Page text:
Social Modulation of Pain as Evidence for Empathy in Mice

  title={Social Modulation of Pain as Evidence for Empathy in Mice},
  author={Dale J. Langford and Sara Eve Crager and Zarrar Shehzad and Shad B. Smith and Susana G. Sotocinal and Jeremy S Levenstadt and Mona Lisa Chanda and Daniel J. Levitin and Jeffrey S. Mogil},
  pages={1967 - 1970}
Empathy is thought to be unique to higher primates, possibly to humans alone. We report the modulation of pain sensitivity in mice produced solely by exposure to their cagemates, but not to strangers, in pain. Mice tested in dyads and given an identical noxious stimulus displayed increased pain behaviors with statistically greater co-occurrence, effects dependent on visual observation. When familiar mice were given noxious stimuli of different intensities, their pain behavior was influenced by… 

The interaction between pain and social behavior in humans and rodents.

increasing data supports the ability of social buffering, emotional contagion, vicarious learning, and social stress to modulate pain sensitivity and pain behavior in mice and rats.

Early weaning impairs a social contagion of pain-related stretching behavior in mice.

It is demonstrated that pairs of mice that were simultaneously administered with a noxious stimulus exhibited more pain-related behaviors than when one of the pair was treated with aNoxious stimulus, but differences disappeared when mice were separated from the dam 1 week earlier than the typical weaning age.

Social modulation of and by pain in humans and rodents.

These experiments suggest that rodents are capable of producing simplified versions of any number of social phenomena involving empathy, previously thought to be the sole province of human beings.

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The rodent model of empathy for pain is state-of-the-art and has more advantages than the existing ones used for social neuroscience since it can reflect sensory, emotional and cognitive processes of the brain in running the prosocial and altruistic behaviors in animals who could not report verbally.

Affective empathy and prosocial behavior in rodents

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Results indicate that pain experienced by a familiar cagemate serves as an effective social cue for eliciting approach behavior in female mice, but does not affect male behavior, and elevated levels of oxytocin appear to attenuate female approach behavior.

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A novel bio-psychosocial-behavioral model for study of pain and its emotional comorbidity using laboratory animals is provided and it is mapped out that the medial prefrontal cortex, including the anterior cingulate cortex, prelimbic cortex and infralimbic cortex is involved in empathy for pain in rats, suggesting that a neural network may be associated with development of pain empathy in the CNS.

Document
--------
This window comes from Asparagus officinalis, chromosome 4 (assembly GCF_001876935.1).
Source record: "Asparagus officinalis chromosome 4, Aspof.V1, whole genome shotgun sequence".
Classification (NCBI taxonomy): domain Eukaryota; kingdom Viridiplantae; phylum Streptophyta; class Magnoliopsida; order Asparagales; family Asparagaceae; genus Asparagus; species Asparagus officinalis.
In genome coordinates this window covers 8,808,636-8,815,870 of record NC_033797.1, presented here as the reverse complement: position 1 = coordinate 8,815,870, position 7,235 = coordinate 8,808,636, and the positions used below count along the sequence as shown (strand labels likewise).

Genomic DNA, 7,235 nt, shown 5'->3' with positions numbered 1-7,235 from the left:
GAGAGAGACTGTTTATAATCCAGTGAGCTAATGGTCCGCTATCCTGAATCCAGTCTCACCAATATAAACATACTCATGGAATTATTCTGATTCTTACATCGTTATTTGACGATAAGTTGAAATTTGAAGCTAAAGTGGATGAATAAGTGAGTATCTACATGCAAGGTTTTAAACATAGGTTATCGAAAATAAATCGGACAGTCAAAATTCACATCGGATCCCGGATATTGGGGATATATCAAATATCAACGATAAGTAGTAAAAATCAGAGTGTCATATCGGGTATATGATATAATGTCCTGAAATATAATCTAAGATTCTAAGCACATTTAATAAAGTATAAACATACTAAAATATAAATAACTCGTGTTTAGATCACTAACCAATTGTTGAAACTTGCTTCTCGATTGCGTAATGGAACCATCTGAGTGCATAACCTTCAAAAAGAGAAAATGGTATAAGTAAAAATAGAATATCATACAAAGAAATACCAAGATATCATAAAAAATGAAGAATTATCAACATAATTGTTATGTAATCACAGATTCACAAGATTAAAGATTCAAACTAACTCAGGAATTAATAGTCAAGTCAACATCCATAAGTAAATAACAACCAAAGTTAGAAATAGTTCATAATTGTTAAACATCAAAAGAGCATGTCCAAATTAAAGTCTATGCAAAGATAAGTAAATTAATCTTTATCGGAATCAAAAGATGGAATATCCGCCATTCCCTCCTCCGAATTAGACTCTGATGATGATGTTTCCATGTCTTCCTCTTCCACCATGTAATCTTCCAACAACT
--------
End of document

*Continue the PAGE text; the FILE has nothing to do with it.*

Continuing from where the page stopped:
Social approach to pain in laboratory mice

It was found that the frequency of contact by the test mouse was negatively correlated with the pain behavior of the jailed mouse, suggesting that proximity of a familiar unaffected conspecific may have analgesic properties.

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The current study evaluated social approach towards pups in pain in adult female mice with varying degrees of familiarity and relatedness to the pups to understand how degrees of maternal relatedness affect social approach behavior in mice.



Empathy for Pain Involves the Affective but not Sensory Components of Pain

Only that part of the pain network associated with its affective qualities, but not its sensory qualities, mediates empathy, suggesting that the neural substrate for empathic experience does not involve the entire "pain matrix".

Transcranial magnetic stimulation highlights the sensorimotor side of empathy for pain

This work used transcranial magnetic stimulation to record changes in corticospinal motor representations of hand muscles of individuals observing needles penetrating hands or feet of a human model or noncorporeal objects and found a reduction in amplitude of motor-evoked potentials that was specific to the muscle that subjects observed being pricked.

Emotional reactions of rats to the pain of others.

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  • Psychology, Biology
    Journal of comparative and physiological psychology
  • 1959
The present experiment is a test of the Conditioning theory hypothesis, using the depression in the rale of bar pressing for food reinforcement as the measure of degree of fear.

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The Perception-Action Model (PAM), together with an understanding of how representations change with experience, can explain the major empirical effects in the literature and can also predict a variety of empathy disorders.

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This work has identified single neurons in ACC that respond selectively to painful thermal and mechanical stimuli, supporting a role for the ACC in pain perception.

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The relation between empathy (defined as the ability to perceive accurately how another person is feeling) and physiology was studied in 31 Ss and accuracy of rating negative emotion was greatest when S and target evidenced high levels of physiological linkage across time.